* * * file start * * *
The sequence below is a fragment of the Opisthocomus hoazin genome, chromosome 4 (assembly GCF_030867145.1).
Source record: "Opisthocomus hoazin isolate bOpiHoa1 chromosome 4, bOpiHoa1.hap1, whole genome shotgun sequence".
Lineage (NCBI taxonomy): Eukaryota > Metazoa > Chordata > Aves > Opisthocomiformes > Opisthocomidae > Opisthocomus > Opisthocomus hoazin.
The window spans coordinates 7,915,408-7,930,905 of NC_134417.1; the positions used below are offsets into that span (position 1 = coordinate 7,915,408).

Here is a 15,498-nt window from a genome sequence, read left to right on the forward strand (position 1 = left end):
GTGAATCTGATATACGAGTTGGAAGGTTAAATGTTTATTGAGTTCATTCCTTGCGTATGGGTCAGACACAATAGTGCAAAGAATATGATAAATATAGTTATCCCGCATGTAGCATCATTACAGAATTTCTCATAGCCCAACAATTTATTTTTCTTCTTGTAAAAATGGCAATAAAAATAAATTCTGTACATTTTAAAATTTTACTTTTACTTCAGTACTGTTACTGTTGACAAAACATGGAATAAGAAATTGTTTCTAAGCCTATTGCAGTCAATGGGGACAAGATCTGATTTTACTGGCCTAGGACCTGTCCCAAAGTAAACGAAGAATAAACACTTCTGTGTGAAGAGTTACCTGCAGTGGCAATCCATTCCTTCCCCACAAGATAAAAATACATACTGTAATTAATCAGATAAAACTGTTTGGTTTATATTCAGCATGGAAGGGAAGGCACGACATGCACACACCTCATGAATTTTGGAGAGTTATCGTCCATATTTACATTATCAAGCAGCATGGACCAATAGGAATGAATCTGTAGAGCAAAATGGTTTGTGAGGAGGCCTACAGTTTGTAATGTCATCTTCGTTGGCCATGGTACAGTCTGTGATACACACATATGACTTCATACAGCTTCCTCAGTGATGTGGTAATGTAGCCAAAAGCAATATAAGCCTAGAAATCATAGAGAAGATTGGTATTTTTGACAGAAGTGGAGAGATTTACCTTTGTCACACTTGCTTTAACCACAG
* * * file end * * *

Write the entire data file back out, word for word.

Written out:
The sequence below is a fragment of the Opisthocomus hoazin genome, chromosome 4 (assembly GCF_030867145.1).
Source record: "Opisthocomus hoazin isolate bOpiHoa1 chromosome 4, bOpiHoa1.hap1, whole genome shotgun sequence".
Lineage (NCBI taxonomy): Eukaryota > Metazoa > Chordata > Aves > Opisthocomiformes > Opisthocomidae > Opisthocomus > Opisthocomus hoazin.
The window spans coordinates 7,915,408-7,930,905 of NC_134417.1; the positions used below are offsets into that span (position 1 = coordinate 7,915,408).

Here is a 15,498-nt window from a genome sequence, read left to right on the forward strand (position 1 = left end):
GTGAATCTGATATACGAGTTGGAAGGTTAAATGTTTATTGAGTTCATTCCTTGCGTATGGGTCAGACACAATAGTGCAAAGAATATGATAAATATAGTTATCCCGCATGTAGCATCATTACAGAATTTCTCATAGCCCAACAATTTATTTTTCTTCTTGTAAAAATGGCAATAAAAATAAATTCTGTACATTTTAAAATTTTACTTTTACTTCAGTACTGTTACTGTTGACAAAACATGGAATAAGAAATTGTTTCTAAGCCTATTGCAGTCAATGGGGACAAGATCTGATTTTACTGGCCTAGGACCTGTCCCAAAGTAAACGAAGAATAAACACTTCTGTGTGAAGAGTTACCTGCAGTGGCAATCCATTCCTTCCCCACAAGATAAAAATACATACTGTAATTAATCAGATAAAACTGTTTGGTTTATATTCAGCATGGAAGGGAAGGCACGACATGCACACACCTCATGAATTTTGGAGAGTTATCGTCCATATTTACATTATCAAGCAGCATGGACCAATAGGAATGAATCTGTAGAGCAAAATGGTTTGTGAGGAGGCCTACAGTTTGTAATGTCATCTTCGTTGGCCATGGTACAGTCTGTGATACACACATATGACTTCATACAGCTTCCTCAGTGATGTGGTAATGTAGCCAAAAGCAATATAAGCCTAGAAATCATAGAGAAGATTGGTATTTTTGACAGAAGTGGAGAGATTTACCTTTGTCACACTTGCTTTAACCACAG